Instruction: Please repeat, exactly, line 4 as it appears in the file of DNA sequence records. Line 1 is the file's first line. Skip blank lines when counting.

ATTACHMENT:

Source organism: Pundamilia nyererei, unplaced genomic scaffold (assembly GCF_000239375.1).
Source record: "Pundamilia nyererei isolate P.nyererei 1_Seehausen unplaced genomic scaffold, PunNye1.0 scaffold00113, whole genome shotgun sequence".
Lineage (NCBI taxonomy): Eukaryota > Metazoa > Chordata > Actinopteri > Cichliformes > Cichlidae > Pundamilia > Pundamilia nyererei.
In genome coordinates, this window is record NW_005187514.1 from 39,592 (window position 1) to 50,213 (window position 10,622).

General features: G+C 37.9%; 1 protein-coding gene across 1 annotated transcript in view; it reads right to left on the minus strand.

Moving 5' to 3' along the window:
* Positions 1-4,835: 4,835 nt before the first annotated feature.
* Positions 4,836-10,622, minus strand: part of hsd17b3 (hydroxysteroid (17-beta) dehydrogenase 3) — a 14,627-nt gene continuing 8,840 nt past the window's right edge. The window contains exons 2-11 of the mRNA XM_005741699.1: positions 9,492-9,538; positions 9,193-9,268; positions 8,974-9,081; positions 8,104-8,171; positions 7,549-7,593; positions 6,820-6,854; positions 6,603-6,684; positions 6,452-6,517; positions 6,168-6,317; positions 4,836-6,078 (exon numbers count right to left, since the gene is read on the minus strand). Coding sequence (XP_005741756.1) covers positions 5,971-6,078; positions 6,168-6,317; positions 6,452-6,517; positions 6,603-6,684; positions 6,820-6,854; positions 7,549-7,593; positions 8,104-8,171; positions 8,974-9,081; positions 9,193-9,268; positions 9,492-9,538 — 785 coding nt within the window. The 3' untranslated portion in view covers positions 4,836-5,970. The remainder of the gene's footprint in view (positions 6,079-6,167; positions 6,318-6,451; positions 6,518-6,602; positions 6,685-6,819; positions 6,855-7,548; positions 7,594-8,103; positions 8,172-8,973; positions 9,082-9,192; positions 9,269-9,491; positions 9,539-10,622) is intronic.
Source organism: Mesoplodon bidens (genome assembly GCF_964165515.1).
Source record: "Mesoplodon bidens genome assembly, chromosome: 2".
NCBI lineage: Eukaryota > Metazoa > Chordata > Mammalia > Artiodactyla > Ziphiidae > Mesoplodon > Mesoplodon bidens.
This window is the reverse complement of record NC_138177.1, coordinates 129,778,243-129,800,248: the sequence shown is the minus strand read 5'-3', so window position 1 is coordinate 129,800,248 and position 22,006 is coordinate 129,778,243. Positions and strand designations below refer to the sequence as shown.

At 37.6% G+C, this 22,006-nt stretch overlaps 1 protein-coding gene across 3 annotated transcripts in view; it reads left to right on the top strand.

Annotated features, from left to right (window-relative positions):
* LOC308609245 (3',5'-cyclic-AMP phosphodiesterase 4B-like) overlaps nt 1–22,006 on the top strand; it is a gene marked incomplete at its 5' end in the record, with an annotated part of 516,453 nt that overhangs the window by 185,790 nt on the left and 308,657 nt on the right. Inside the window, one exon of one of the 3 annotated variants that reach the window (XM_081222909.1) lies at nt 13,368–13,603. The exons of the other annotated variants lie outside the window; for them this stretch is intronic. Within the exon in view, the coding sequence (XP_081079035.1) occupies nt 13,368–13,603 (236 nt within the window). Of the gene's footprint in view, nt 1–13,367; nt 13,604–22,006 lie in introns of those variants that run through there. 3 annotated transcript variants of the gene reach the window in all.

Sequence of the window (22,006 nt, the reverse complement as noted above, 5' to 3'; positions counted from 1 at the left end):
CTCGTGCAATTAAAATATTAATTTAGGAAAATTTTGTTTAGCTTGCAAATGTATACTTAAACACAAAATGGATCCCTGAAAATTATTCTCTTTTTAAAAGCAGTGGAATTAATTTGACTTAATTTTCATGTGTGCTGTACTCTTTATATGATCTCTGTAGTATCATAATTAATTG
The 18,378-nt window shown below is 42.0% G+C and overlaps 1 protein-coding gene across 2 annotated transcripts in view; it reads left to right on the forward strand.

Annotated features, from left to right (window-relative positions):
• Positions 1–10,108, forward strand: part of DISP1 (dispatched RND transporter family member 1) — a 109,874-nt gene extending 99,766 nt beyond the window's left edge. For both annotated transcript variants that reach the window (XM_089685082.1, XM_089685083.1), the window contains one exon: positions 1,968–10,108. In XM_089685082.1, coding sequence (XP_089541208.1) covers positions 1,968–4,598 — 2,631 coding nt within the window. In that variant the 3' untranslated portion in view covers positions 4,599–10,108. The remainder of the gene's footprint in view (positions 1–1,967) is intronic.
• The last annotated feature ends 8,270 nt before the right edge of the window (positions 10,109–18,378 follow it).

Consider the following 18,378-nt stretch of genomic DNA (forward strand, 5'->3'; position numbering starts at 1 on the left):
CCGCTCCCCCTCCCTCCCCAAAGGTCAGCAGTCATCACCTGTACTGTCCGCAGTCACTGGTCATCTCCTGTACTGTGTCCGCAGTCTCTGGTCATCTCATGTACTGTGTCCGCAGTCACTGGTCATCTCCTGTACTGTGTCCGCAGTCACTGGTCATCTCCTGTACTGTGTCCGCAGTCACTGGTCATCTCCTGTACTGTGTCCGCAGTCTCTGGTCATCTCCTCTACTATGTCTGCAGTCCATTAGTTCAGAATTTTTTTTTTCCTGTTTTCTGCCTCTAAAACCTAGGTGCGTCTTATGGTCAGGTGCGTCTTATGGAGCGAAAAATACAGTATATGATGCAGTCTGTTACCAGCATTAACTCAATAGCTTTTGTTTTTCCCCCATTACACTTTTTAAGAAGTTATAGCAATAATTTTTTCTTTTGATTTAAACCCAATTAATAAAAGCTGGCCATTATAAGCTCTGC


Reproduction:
In genome coordinates, this window is record NW_005187514.1 from 39,592 (window position 1) to 50,213 (window position 10,622).